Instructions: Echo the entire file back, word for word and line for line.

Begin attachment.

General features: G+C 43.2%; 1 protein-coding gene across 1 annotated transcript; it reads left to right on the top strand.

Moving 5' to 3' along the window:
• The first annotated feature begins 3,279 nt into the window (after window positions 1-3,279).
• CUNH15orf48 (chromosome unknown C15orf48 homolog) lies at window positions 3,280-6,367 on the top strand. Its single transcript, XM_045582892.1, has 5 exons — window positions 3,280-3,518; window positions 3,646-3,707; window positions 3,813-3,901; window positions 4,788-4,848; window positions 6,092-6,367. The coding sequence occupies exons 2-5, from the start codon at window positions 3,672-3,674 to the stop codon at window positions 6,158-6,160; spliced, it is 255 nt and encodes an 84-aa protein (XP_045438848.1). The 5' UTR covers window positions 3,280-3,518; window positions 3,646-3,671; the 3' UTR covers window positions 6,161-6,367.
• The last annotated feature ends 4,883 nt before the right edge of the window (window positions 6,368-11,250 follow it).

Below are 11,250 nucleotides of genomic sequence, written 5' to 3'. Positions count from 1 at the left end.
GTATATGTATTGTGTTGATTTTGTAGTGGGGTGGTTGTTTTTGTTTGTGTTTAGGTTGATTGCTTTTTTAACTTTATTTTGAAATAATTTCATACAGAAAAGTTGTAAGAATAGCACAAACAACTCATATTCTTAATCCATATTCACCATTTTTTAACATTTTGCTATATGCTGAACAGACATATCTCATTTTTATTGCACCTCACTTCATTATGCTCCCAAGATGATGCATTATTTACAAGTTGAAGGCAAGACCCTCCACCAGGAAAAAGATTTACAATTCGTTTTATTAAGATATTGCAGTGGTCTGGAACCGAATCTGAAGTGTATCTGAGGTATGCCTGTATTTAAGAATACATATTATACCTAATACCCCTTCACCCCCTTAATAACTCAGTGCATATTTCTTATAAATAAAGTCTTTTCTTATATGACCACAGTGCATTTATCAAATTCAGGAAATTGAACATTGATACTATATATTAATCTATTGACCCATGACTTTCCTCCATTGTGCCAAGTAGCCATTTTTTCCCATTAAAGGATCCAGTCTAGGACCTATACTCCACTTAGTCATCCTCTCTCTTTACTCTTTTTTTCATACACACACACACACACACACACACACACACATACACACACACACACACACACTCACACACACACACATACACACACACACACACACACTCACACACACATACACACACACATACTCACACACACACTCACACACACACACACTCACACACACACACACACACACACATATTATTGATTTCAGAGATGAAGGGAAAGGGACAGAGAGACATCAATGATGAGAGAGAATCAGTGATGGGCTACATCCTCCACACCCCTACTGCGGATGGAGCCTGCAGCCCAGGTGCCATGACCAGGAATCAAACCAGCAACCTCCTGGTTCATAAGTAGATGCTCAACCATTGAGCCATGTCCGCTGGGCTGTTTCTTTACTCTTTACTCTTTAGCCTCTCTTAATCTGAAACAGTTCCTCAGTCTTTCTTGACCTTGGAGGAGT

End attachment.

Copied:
General features: G+C 43.2%; 1 protein-coding gene across 1 annotated transcript; it reads left to right on the top strand.

Moving 5' to 3' along the window:
• The first annotated feature begins 3,279 nt into the window (after window positions 1-3,279).
• CUNH15orf48 (chromosome unknown C15orf48 homolog) lies at window positions 3,280-6,367 on the top strand. Its single transcript, XM_045582892.1, has 5 exons — window positions 3,280-3,518; window positions 3,646-3,707; window positions 3,813-3,901; window positions 4,788-4,848; window positions 6,092-6,367. The coding sequence occupies exons 2-5, from the start codon at window positions 3,672-3,674 to the stop codon at window positions 6,158-6,160; spliced, it is 255 nt and encodes an 84-aa protein (XP_045438848.1). The 5' UTR covers window positions 3,280-3,518; window positions 3,646-3,671; the 3' UTR covers window positions 6,161-6,367.
• The last annotated feature ends 4,883 nt before the right edge of the window (window positions 6,368-11,250 follow it).

Below are 11,250 nucleotides of genomic sequence, written 5' to 3'. Positions count from 1 at the left end.
GTATATGTATTGTGTTGATTTTGTAGTGGGGTGGTTGTTTTTGTTTGTGTTTAGGTTGATTGCTTTTTTAACTTTATTTTGAAATAATTTCATACAGAAAAGTTGTAAGAATAGCACAAACAACTCATATTCTTAATCCATATTCACCATTTTTTAACATTTTGCTATATGCTGAACAGACATATCTCATTTTTATTGCACCTCACTTCATTATGCTCCCAAGATGATGCATTATTTACAAGTTGAAGGCAAGACCCTCCACCAGGAAAAAGATTTACAATTCGTTTTATTAAGATATTGCAGTGGTCTGGAACCGAATCTGAAGTGTATCTGAGGTATGCCTGTATTTAAGAATACATATTATACCTAATACCCCTTCACCCCCTTAATAACTCAGTGCATATTTCTTATAAATAAAGTCTTTTCTTATATGACCACAGTGCATTTATCAAATTCAGGAAATTGAACATTGATACTATATATTAATCTATTGACCCATGACTTTCCTCCATTGTGCCAAGTAGCCATTTTTTCCCATTAAAGGATCCAGTCTAGGACCTATACTCCACTTAGTCATCCTCTCTCTTTACTCTTTTTTTCATACACACACACACACACACACACACACACACATACACACACACACACACACACTCACACACACACACATACACACACACACACACACACTCACACACACATACACACACACATACTCACACACACACTCACACACACACACACTCACACACACACACACACACACACATATTATTGATTTCAGAGATGAAGGGAAAGGGACAGAGAGACATCAATGATGAGAGAGAATCAGTGATGGGCTACATCCTCCACACCCCTACTGCGGATGGAGCCTGCAGCCCAGGTGCCATGACCAGGAATCAAACCAGCAACCTCCTGGTTCATAAGTAGATGCTCAACCATTGAGCCATGTCCGCTGGGCTGTTTCTTTACTCTTTACTCTTTAGCCTCTCTTAATCTGAAACAGTTCCTCAGTCTTTCTTGACCTTGGAGGAGT